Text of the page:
Monday, July 25, 2011

How much work is a startup?

I sat down with a friend today, mint tea and conversation on an otherwise wintery summer day.  We catch up about family, kids, my trip back to the US, their home improvements.

  “And, how are the businesses going?”

Overall, well:  We’re funded, we’re getting good laboratory results, the strength of our investor and development teams grows by the day.  I’m doing more operations and less fundraising, and the money problems that dominated work and life for the past six months are receding.

But, you know, it’s a lot of work.  I’m at my desk, on the phone, mid-morning until late in the evening.  This is the big chance, maybe my only chance, and I absolutely want to make the most of it.  Every day is a step forward, but every step brings an assessment of opportunities, tasks, and priorities.  And every day is another step:  The to-do list waxes and wanes but never empties.

Ironically, I’m in Europe is for the opportunities to travel, experience cultures, to learn, to meet people.  Increasingly I don’t do any of those things: my world is gradually narrowing to just work.  Day by day I get out less, do less, associate less.

And that can’t be good.

Do you actually want to start a startup? What it amounts to, economically, is compressing your working life into the smallest possible space. Instead of working at an ordinary rate for 40 years, you work like hell for four. And maybe end up with nothing-- though in that case it probably won't take four years.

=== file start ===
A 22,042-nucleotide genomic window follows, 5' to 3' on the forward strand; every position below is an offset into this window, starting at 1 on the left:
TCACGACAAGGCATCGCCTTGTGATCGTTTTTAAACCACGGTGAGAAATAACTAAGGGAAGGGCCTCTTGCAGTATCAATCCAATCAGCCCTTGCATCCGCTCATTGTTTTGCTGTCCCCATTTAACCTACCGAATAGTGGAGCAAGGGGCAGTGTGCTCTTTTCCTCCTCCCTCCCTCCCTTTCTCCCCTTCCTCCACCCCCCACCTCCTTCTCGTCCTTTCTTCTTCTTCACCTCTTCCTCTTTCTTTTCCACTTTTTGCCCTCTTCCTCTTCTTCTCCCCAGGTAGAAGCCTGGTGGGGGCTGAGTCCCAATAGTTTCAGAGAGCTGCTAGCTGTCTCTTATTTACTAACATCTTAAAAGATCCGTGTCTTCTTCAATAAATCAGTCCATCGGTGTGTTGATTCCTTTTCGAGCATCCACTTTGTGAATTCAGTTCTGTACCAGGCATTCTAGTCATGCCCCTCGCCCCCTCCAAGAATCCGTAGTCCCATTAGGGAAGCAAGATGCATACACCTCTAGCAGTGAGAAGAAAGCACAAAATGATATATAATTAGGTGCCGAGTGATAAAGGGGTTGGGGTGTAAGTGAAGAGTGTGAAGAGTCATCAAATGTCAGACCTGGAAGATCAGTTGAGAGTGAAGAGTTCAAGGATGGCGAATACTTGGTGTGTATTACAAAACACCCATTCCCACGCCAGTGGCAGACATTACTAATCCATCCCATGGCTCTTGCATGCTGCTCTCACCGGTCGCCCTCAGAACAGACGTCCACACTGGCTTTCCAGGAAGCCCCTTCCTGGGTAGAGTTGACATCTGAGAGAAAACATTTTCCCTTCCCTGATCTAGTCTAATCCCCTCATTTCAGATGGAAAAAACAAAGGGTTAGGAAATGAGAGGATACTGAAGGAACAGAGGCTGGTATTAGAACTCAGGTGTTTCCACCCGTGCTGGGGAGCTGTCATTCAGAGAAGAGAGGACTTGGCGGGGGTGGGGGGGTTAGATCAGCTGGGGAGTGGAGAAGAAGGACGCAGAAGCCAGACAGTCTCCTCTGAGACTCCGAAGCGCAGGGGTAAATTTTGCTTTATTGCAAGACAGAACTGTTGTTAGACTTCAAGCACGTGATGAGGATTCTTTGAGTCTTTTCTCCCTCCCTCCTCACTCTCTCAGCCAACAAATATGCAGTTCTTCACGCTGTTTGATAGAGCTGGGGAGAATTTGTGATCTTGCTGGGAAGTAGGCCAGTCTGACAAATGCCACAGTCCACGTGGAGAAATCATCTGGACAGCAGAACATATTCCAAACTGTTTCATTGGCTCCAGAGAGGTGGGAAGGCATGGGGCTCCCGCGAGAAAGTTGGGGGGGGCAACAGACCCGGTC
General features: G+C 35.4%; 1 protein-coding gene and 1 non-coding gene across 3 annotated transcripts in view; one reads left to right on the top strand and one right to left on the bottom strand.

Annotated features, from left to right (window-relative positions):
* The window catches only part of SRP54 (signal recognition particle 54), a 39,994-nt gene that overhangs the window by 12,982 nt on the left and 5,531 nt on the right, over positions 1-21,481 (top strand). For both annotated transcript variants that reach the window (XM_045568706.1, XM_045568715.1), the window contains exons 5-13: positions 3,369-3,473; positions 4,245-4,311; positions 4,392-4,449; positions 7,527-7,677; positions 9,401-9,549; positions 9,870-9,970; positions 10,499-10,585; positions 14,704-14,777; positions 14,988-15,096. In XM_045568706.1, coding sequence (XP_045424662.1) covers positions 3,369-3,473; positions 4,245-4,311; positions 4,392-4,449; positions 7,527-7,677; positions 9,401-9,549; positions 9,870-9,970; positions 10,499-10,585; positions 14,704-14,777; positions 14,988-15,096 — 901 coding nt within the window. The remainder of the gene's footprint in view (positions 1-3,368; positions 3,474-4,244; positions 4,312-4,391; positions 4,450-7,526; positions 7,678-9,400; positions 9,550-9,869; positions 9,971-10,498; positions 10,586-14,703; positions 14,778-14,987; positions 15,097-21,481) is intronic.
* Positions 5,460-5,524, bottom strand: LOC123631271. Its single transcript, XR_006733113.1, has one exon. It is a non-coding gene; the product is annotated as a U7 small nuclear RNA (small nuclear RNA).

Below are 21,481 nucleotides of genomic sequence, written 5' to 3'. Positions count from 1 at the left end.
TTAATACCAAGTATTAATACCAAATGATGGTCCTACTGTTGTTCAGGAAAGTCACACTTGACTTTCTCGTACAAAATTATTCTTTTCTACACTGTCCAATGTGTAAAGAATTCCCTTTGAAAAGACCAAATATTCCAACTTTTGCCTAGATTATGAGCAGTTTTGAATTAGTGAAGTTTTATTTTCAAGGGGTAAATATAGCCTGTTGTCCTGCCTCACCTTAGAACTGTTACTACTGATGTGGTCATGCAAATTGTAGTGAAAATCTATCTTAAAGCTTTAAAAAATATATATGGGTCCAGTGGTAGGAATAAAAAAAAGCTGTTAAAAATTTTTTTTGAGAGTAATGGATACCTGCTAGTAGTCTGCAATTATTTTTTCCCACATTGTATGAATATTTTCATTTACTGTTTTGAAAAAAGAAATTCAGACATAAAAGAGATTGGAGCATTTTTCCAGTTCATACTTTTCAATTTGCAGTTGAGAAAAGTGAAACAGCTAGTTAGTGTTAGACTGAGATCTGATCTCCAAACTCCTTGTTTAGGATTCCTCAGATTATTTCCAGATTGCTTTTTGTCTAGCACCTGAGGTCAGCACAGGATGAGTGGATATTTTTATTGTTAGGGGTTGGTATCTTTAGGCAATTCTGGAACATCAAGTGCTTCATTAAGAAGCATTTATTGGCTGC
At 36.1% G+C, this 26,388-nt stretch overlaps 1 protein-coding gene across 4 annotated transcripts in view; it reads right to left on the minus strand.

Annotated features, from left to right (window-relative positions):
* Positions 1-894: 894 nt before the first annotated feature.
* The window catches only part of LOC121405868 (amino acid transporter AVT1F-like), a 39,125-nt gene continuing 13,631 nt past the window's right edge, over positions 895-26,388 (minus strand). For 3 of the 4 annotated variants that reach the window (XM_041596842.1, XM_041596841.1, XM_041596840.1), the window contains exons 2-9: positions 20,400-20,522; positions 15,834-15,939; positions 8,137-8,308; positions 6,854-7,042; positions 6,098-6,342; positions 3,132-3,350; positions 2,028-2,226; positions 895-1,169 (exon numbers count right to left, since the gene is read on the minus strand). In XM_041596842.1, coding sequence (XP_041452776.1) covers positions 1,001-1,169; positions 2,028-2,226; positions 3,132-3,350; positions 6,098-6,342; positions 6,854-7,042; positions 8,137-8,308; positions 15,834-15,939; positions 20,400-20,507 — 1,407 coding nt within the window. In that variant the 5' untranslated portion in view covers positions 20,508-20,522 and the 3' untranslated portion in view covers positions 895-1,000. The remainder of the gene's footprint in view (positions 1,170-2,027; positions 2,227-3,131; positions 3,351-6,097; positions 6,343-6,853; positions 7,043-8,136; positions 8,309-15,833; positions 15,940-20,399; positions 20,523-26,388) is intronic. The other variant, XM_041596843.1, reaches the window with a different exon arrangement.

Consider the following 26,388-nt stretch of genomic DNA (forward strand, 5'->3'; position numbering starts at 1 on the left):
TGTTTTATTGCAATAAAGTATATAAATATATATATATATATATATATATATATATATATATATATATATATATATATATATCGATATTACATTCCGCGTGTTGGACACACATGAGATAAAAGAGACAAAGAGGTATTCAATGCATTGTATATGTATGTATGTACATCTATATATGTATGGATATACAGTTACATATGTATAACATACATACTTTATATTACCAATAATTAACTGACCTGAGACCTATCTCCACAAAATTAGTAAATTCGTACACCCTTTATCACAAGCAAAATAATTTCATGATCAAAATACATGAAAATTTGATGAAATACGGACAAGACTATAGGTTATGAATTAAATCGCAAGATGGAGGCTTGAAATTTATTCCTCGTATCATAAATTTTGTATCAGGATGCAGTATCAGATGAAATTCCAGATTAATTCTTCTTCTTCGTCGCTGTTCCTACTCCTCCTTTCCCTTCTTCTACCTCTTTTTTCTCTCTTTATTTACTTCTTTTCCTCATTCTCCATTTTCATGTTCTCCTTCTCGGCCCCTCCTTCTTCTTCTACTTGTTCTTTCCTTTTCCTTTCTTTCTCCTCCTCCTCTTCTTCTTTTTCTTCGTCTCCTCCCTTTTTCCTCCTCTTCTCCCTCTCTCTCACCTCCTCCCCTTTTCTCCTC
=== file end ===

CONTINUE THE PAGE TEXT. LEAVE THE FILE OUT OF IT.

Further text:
During this time you'll do little but work, because when you're not working, your competitors will be. My only leisure activities were running, which I needed to do to keep working anyway, and about fifteen minutes of reading a night. I had a girlfriend for a total of two months during that three year period. Every couple weeks I would take a few hours off to visit a used bookshop or go to a friend's house for dinner. I went to visit my family twice. Otherwise I just worked.

Paul Graham, How to Start a Startup

It’s really true.

Well, most of it is really true…

People shouldn’t do startups if they are over 38.  I don’t think many people have the physical stamina much past that age. I used to work till 2:00 or 3:00 AM every night, seven days a week. I don't know if I could do that now. Also, startups are a big risk financially. If you try something that blows up and leaves you broke at 26, big deal; a lot of 26 year olds are broke. By 38 you can't take so many risks.

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